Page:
The above scenario works because storage is shared between redundant physical servers in a Windows Server Failover Cluster group (WSFC). Both the OS and SQL Server work together so that only one node owns the WSFC resource group at a time.
Unfortunately, with a common storage, this solution does not provide the database redundancy that the earlier mirroring strategy provided. Having a shared storage introduces risk because it results in a single point of failure. For example, the external disks may contain the only copy of the important PsychologyBooks database and, despite the instance being successfully failed over to the Ballard node, there would still be interruption to business goals if the only storage component was compromised. Failover clustering also proposes constraints in terms of scalability because client apps are not able to handle a growing amount of work that expands farther than the cluster.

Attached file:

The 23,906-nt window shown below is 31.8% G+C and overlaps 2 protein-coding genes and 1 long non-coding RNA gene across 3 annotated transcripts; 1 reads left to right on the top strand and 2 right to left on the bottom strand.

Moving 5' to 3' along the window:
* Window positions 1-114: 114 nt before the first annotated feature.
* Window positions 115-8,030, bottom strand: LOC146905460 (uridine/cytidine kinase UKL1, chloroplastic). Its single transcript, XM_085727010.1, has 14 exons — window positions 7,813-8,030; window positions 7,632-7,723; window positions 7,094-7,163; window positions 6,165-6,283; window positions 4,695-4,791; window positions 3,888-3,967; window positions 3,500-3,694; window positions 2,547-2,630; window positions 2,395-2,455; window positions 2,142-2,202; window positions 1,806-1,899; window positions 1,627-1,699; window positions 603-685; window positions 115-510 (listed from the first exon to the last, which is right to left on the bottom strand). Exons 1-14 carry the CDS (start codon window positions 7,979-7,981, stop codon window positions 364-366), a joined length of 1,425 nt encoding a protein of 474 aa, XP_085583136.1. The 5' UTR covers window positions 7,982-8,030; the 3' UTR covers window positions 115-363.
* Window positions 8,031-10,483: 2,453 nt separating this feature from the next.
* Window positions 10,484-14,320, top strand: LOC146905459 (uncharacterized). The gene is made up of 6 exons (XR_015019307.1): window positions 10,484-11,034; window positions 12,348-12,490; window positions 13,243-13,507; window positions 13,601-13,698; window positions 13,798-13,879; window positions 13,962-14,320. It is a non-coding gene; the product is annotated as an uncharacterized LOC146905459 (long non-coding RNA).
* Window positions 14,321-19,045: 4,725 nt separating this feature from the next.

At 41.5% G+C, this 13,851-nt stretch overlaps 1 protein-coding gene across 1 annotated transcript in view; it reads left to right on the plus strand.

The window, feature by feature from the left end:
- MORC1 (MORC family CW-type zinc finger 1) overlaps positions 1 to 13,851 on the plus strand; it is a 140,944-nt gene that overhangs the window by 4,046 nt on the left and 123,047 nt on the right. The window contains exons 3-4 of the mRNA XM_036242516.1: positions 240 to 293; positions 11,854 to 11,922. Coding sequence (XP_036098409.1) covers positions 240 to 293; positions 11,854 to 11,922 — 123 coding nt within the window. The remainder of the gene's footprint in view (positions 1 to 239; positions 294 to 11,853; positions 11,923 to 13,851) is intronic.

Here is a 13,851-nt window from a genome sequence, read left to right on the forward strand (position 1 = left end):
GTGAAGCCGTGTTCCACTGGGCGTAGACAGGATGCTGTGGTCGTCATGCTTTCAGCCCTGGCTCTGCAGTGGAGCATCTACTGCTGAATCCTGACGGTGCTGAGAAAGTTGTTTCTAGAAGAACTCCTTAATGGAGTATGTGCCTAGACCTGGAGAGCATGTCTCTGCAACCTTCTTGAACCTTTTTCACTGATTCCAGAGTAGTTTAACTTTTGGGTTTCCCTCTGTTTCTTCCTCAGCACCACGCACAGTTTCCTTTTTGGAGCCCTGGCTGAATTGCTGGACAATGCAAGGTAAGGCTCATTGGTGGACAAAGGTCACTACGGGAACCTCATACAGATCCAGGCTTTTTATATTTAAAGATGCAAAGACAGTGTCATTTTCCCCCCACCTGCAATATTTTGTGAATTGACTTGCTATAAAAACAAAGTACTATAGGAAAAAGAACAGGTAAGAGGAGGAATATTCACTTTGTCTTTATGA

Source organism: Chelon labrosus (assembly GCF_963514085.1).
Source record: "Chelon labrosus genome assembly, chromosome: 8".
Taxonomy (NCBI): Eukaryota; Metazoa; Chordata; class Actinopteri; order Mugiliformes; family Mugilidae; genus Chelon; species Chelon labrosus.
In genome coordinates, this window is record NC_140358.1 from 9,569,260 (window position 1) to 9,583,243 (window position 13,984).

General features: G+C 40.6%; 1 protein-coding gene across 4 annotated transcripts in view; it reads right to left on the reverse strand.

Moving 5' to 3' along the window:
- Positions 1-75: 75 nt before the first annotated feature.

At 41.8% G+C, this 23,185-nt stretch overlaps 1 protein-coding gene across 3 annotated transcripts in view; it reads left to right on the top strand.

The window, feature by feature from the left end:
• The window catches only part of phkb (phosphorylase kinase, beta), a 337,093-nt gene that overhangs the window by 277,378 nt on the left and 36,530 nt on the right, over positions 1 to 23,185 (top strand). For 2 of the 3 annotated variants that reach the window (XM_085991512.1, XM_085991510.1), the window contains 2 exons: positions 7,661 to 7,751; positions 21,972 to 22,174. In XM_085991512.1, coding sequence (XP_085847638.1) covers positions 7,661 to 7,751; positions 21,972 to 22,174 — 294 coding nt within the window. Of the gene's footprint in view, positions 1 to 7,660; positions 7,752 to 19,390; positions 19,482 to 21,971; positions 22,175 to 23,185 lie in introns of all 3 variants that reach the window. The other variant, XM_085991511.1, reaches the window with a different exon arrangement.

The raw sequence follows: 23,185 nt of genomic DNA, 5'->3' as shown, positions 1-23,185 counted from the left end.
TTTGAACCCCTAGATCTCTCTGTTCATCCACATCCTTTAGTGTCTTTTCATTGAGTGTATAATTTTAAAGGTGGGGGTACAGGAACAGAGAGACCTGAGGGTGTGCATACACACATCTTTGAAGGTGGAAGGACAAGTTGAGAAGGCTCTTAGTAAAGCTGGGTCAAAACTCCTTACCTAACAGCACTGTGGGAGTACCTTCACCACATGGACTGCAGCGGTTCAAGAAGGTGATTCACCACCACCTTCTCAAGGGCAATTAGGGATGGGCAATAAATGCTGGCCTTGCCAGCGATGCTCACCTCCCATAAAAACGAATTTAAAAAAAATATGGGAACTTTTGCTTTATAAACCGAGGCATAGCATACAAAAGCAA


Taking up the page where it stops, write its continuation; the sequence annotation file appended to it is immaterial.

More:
Another method to achieve database redundancy is through log shipping. Transaction logs are backed up on the primary server and sent to one or many secondary servers to be restored. Unlike mirroring, the secondary database(s) can be eligible for read-only activity, and the log shipping frequency can be configured for different intervals. There is a performance benefit in scenarios in which secondary databases do not necessarily need to be in sync with the primary database in real time.
For example, running a statistical summary report at the end of the night to see what psychology books are sold throughout the day does not require the copy database to be exactly in sync with the primary database. Read-intensive activity places locks on database objects and can drive up wait times. Therefore, running reporting on a secondary server would relieve the workload demand on the primary revenue-generating server.
The drawback is that log shipping does not support automatic failover. Therefore, if the source server fails, the database needs to be recovered manually. Like mirroring, log shipping does not provide server redundancy and is a database-level solution.